“Perhaps the whole root of our trouble, the human trouble, is that we will sacrifice all the beauty of our lives, will imprison ourselves in totems, taboos, crosses, blood sacrifices, steeples, mosques, races, armies, flags, nations, in order to deny the fact of death, the only fact we have.” ~James Baldwin
Our only God is the fact that we are going to die. Our only Heaven or Hell is what we create with our life, between birth and death. Our only power is how we utilize our own entropy. Everything else is smoke and mirrors. Everything other than Death is a false God.
As Emil Cioran said, “Everything is a mask that is not death.”
And yet we balk. We lose ourselves in our masks. We turn away from God. Afraid of the sheer magnitude of infinity, we shrivel up into our finitude. We lose ourselves in the mundane and profane, while sacrificing the sacred and the beautiful.
We cloak ourselves in delusions: flags, nations, religions. We play finite games (beer pong, marriage, prayer) while ignoring the only Infinite Game there is: Life. And all because we fear to face the “only true fact we have”: Death.
As Dr. Alexander Lowen said, “The challenge to modern man is to reconcile the antithetical aspects in his personality. On the body level he is an animal, on the ego level a would-be god. The fate of the animal is death, which the ego in its godlike aspirations is trying to avoid. But in trying to avoid this fate man creates an even worse one, namely, to live in fear of life.”
We’re paradoxical beings torn between flesh and spirit, finitude and infinity, wormhood and godhood. We cannot help but stretch our wings despite our earthbound roots. Death is our parenthesis. It is both our prison and our escape hatch.
Nothing is easier than death. Nothing is harder than life. And living a full life is harder still. But nothing is worse than ignorance to death at the expense of life. Nothing is worse than pretending to be asleep. Here are four ways to stop pretending…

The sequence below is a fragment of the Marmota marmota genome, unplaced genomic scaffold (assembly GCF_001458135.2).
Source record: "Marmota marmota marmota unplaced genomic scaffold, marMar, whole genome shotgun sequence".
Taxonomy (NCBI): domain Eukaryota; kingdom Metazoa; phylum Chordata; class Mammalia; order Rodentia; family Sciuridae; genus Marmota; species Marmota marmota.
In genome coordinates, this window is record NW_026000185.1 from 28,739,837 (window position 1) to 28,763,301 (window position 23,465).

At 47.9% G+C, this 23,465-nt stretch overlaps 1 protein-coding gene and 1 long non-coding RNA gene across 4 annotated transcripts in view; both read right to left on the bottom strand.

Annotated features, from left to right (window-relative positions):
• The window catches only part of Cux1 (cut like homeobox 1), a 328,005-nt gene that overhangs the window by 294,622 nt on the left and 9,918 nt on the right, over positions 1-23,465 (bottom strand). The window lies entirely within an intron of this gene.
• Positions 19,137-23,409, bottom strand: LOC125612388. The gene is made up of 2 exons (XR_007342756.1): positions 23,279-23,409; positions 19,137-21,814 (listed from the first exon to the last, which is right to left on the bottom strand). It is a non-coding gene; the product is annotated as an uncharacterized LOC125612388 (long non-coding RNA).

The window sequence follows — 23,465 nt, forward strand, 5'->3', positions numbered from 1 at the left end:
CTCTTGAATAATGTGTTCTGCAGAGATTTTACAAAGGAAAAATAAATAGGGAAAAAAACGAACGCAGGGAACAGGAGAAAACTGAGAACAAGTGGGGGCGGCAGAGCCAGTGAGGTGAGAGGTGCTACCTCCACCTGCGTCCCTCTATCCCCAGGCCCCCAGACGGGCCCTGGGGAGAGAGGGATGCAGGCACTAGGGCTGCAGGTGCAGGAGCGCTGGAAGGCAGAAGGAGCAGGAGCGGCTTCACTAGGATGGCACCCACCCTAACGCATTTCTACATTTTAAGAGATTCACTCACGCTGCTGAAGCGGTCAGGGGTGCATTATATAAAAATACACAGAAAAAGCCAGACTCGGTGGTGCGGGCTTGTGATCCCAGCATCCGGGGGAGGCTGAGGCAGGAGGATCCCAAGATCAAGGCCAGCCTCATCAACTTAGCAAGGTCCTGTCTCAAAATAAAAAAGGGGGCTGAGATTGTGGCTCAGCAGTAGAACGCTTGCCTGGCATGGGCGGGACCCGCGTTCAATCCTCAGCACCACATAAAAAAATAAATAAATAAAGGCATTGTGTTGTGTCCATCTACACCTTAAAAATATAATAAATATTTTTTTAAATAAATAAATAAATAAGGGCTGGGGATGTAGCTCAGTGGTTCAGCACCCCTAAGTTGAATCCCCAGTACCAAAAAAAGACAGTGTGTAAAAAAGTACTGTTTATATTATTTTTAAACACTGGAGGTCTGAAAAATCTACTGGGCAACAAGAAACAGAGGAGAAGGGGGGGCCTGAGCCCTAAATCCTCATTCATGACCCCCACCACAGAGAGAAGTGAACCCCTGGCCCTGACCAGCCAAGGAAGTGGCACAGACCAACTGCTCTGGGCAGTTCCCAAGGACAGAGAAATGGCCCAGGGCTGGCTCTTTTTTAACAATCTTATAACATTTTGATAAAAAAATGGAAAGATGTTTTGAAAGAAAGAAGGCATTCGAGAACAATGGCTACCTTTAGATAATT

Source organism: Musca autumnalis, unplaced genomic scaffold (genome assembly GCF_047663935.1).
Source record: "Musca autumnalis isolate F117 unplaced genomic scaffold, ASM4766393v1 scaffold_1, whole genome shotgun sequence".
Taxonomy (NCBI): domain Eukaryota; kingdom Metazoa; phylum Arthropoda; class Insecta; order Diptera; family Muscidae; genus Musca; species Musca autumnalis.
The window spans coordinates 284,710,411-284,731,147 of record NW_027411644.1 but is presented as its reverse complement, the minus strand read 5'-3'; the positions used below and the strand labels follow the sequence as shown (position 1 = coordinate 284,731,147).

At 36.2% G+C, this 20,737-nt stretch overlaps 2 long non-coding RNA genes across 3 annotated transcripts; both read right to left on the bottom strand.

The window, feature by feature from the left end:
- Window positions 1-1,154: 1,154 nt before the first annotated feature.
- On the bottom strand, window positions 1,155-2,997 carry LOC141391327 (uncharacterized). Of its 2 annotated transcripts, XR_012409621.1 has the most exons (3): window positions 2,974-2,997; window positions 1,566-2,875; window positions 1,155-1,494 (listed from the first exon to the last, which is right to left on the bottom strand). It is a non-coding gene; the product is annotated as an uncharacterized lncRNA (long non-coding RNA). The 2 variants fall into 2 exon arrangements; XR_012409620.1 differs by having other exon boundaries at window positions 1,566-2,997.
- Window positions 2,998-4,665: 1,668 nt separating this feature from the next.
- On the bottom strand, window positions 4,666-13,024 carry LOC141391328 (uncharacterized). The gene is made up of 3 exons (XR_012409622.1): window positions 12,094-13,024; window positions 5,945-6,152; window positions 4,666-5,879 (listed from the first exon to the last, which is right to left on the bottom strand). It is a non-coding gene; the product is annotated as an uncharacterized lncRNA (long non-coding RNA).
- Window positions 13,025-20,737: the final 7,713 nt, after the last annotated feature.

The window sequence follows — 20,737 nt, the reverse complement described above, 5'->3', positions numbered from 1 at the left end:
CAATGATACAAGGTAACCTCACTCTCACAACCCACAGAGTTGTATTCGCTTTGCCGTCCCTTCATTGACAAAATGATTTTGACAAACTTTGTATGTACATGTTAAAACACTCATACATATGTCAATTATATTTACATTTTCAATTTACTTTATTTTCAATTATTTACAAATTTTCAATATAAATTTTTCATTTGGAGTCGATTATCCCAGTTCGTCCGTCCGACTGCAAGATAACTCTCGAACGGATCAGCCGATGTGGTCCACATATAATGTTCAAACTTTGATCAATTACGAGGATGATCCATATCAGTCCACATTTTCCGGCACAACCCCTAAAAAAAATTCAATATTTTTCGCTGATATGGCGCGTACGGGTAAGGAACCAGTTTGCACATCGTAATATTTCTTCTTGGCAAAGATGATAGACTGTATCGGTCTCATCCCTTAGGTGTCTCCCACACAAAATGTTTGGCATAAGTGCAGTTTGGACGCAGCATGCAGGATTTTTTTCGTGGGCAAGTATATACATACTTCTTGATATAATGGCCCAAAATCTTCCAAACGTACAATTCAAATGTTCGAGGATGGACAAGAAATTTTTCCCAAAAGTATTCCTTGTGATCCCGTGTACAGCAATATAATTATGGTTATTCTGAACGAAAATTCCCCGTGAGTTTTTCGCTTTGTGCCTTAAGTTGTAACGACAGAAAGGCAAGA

1.) Foremost, do not ignore death:
“Much of our lives are spent running from our own shadow. The denial of death and the division of the human soul go together.” ~John Gray
Don’t run from your shadow. A death ignored is a shadow abhorred. Without the shadow onboard, you will falter. You will have no gumption, no fierceness, no teeth. And you will be forever lost in the delusions of your cultural conditioning, pretending to be asleep.
Use the howl of the inner beast as a wakeup call. It strikes like a cobra, sinking its fangs into the ripened fruit of everything you’ve been taking for granted. It is thunderous, empowering, cataclysmic. It rocks all boats. It tests all waters. It flips all scripts. It turns all tables. It pushes all envelopes. It thinks outside of all cliched boxes. It topples all ivory towers.
When you get the shadow onboard, you settle the score with death. True maturity is overcoming the denial of death. It’s embracing death in all its ingloriousness. Facing your death is facing your shadow. It’s the sacred ceasefire of the soul.
You wreck your mortality against immortality, but in the wreckage you become whole.
2.) Use death as a reason to celebrate life:
“Those who cling to life die, and those who defy death live.” ~Kenshin
If life is a journey, then death is a compass. Let the journey be the thing by using death as a guide through the brambles, through the trials and tribulations, through the vicissitudes of life.
Let your death be your drive. Let it drag you through the dessert. Let it pull you up the cliffs. Let it kill you if it must. Let it reveal to you the abyss, where the secrets of life are hidden in the metaphor of the mighty Phoenix.
Yes! Use it as a reason to celebrate life rather than curl into a craven ball in the corner of your over domesticated life. Use it to shout at the top of the highest mountain with a brave heart, “Everyone dies, but not everyone truly lives!”